Tucked away in Gwaba village, a homestead some 36 kilometres from East London, lives the Ndoyana family. Their tale of daily struggle is a microcosm of the hardships encountered by older citizens across the nation.
The matriarch, 84-year-old Nozala Ndoyana, relies heavily on the care provided by her youngest daughter, Pamela. Despite her demanding 12-hour workdays, Pamela diligently cares for her mother, highlighting the strain borne by families across the nation.
“Even though I make her food, she may not think to eat it, and go without food all day,” she confesses. In Pamela’s absence, Nozala often wanders away, emphasising the urgent need for constant care.
Stories like these underpin the broader issues identified in the Human Rights Watch’s 68-page report, This government is failing me too: South Africa compounds legacy of apartheid for older people. The newly-released report criticises the government’s ineffective implementation of the Older Persons Act, legislation designed to safeguard the rights of older individuals and supply community- and home-based care and support services.
“Older people have been overlooked by a government that has neglected their rights,” declares Noma Masiko-Mpaka, a researcher at Human Rights Watch. This sentiment echoes the grim reality for individuals like Nozala, who spent much of their lives under apartheid’s racially discriminative policies, lacking access to quality education and decent work, and subsequently, unable to save for their old age.
A nationwide struggle
It’s not just families like the Ndoyanas feeling the strain. In River Park, Johannesburg, 75-year-old Ben Zolile’s health fluctuates. His failing knees prevent him from accessing a nearby service centre for older people.
“No one comes to my house,” he bemoans, “There are no other services that come to my home.”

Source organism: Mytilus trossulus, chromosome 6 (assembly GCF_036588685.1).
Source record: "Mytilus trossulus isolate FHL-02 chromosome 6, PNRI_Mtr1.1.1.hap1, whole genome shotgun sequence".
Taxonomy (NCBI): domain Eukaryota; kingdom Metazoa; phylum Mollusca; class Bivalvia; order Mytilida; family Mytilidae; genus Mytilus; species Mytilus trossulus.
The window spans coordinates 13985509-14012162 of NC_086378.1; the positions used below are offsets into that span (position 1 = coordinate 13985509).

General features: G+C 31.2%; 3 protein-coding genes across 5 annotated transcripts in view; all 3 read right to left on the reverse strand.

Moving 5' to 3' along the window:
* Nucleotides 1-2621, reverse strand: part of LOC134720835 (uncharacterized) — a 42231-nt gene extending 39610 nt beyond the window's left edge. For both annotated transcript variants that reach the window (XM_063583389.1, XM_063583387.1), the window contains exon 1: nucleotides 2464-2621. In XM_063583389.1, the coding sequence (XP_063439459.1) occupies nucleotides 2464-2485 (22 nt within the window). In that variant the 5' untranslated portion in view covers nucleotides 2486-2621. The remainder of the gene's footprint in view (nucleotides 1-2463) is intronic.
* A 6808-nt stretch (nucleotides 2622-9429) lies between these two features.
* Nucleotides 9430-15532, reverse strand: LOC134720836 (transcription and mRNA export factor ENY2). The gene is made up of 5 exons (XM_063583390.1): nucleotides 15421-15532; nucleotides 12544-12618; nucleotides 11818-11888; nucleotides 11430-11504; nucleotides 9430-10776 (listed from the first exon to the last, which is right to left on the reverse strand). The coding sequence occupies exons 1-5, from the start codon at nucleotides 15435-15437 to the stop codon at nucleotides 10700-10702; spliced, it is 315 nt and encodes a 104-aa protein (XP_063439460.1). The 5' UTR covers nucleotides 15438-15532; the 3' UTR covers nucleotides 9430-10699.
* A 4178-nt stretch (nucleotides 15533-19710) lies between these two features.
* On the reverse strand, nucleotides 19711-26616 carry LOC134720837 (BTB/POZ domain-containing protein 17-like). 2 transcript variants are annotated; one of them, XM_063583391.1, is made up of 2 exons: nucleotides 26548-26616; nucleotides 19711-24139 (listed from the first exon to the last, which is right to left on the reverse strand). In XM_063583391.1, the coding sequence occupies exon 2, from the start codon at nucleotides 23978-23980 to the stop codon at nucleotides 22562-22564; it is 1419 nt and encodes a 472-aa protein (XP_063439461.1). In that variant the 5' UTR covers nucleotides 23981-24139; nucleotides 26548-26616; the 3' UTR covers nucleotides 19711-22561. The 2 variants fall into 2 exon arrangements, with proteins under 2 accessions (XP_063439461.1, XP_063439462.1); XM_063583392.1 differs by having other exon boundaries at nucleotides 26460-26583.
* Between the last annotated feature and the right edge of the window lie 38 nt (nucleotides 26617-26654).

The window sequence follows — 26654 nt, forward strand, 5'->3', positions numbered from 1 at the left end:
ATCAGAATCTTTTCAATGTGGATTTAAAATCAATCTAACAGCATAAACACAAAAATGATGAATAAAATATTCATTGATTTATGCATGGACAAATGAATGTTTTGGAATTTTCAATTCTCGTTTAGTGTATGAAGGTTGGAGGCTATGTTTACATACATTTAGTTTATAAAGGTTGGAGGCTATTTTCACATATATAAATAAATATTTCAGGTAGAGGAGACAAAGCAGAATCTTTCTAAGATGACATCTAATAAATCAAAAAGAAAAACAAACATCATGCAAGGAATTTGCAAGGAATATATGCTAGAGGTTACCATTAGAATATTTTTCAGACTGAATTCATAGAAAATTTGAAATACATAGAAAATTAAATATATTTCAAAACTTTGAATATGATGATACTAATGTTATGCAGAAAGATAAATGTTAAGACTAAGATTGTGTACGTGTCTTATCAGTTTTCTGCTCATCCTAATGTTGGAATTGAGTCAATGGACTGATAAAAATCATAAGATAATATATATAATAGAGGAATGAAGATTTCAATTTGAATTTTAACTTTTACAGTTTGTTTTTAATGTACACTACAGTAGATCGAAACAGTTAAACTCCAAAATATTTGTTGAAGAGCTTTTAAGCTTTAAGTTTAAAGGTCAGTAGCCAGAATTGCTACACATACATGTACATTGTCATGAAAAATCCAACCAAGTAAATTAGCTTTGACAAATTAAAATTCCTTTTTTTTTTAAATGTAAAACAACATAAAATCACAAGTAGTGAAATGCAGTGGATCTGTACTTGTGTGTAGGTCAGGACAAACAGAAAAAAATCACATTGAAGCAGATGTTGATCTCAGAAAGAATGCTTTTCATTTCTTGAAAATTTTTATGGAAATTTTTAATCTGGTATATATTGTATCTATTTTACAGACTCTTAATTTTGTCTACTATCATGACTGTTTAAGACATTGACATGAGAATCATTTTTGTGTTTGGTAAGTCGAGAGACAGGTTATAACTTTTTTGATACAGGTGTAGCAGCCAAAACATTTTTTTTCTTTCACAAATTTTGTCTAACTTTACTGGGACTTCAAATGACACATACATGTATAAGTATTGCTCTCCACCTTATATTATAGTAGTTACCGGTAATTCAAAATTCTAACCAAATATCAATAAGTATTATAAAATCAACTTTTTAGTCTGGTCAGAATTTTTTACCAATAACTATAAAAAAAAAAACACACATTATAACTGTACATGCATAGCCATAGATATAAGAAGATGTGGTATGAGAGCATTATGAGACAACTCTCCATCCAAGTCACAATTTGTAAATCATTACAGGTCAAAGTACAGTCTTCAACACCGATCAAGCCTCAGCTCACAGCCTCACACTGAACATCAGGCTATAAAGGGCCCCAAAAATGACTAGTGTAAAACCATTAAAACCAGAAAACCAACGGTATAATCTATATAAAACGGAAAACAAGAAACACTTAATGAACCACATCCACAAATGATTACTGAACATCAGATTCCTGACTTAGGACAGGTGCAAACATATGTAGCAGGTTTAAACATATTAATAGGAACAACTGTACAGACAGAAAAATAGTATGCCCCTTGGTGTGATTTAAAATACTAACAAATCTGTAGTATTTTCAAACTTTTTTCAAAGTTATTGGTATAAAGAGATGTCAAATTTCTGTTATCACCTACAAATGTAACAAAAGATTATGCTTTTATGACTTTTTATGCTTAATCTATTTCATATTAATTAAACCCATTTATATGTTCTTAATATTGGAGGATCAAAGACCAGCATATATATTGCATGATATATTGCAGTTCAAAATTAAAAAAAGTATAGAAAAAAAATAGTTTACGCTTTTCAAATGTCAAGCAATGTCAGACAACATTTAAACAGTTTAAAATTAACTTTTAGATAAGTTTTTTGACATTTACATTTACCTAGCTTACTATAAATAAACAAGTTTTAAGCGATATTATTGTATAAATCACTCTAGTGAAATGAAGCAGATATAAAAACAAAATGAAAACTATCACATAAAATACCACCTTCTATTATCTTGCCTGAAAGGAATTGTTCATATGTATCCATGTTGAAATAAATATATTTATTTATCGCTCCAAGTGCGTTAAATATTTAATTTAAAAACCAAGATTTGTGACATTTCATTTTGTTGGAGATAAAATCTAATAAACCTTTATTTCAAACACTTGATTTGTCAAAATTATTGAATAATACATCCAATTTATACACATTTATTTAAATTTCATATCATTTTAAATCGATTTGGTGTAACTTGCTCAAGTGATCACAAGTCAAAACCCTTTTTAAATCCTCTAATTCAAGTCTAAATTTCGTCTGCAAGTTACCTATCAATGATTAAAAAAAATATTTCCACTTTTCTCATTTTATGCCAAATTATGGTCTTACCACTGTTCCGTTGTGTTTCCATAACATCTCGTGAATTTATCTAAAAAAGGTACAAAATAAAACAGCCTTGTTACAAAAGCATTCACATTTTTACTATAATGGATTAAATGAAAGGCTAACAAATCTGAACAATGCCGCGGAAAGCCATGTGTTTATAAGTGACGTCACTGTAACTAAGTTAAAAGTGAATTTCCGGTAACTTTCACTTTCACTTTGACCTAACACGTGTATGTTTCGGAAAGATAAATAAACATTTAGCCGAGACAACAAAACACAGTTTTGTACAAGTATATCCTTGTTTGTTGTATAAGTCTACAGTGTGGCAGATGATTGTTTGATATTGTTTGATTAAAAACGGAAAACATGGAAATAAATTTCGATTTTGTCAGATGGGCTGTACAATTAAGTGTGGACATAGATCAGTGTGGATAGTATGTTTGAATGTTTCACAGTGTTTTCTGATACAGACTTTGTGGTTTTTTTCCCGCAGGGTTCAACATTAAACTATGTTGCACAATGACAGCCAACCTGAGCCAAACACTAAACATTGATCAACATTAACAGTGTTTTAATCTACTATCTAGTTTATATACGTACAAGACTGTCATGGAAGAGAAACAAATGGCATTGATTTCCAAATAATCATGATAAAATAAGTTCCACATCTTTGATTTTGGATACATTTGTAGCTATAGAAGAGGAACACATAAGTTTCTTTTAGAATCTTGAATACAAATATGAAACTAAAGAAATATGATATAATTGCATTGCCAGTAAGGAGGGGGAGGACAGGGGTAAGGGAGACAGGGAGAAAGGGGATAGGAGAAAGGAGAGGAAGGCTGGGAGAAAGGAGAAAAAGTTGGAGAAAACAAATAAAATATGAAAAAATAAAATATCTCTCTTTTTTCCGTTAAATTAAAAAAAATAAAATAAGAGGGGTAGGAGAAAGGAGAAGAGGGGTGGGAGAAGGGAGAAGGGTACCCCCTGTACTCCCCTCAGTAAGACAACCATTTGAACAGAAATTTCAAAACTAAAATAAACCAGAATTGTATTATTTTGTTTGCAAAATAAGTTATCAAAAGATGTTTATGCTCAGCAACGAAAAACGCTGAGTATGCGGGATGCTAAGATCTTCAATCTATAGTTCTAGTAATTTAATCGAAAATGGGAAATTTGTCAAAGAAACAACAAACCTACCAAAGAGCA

Across the country in Dimbaza, Eastern Cape, Nosiphiwo Tetana manages a service centre for older people. She expresses the desperation of the situation: “Every week, every month [older people] come and apply. And we have to turn them away as we can’t overload the budget.”
The struggle to find affordable home-based care is a national problem, exacerbated by the shortcomings of the Grant-in-Aid. The programme, aimed at covering full-time home-based care costs, provides older individuals with R500 per month – a figure less than the R610 daily cost of care, based on the national minimum wage.
Pamela, grappling with the cost of her mother’s care, concedes, “I don’t think I can find someone who can look after her for R500 a month.” Her admission underscores the inadequacy of the programme and the widespread lack of awareness surrounding it.
As Noma Masiko-Mpaka concludes, “The department of social development should allocate sufficient funding to deliver community- and home-based care and support services so that older people can live independently in their homes and communities.”
Amid the stories of the Ndoyana family, Zolile, Tetana, and many others, it’s evident that the dignity and wellbeing of South Africa’s older citizens demand more than just political promises – they require tangible, immediate action.
- The revealing insights and personal narratives in this article were obtained through interviews conducted by Human Rights Watch.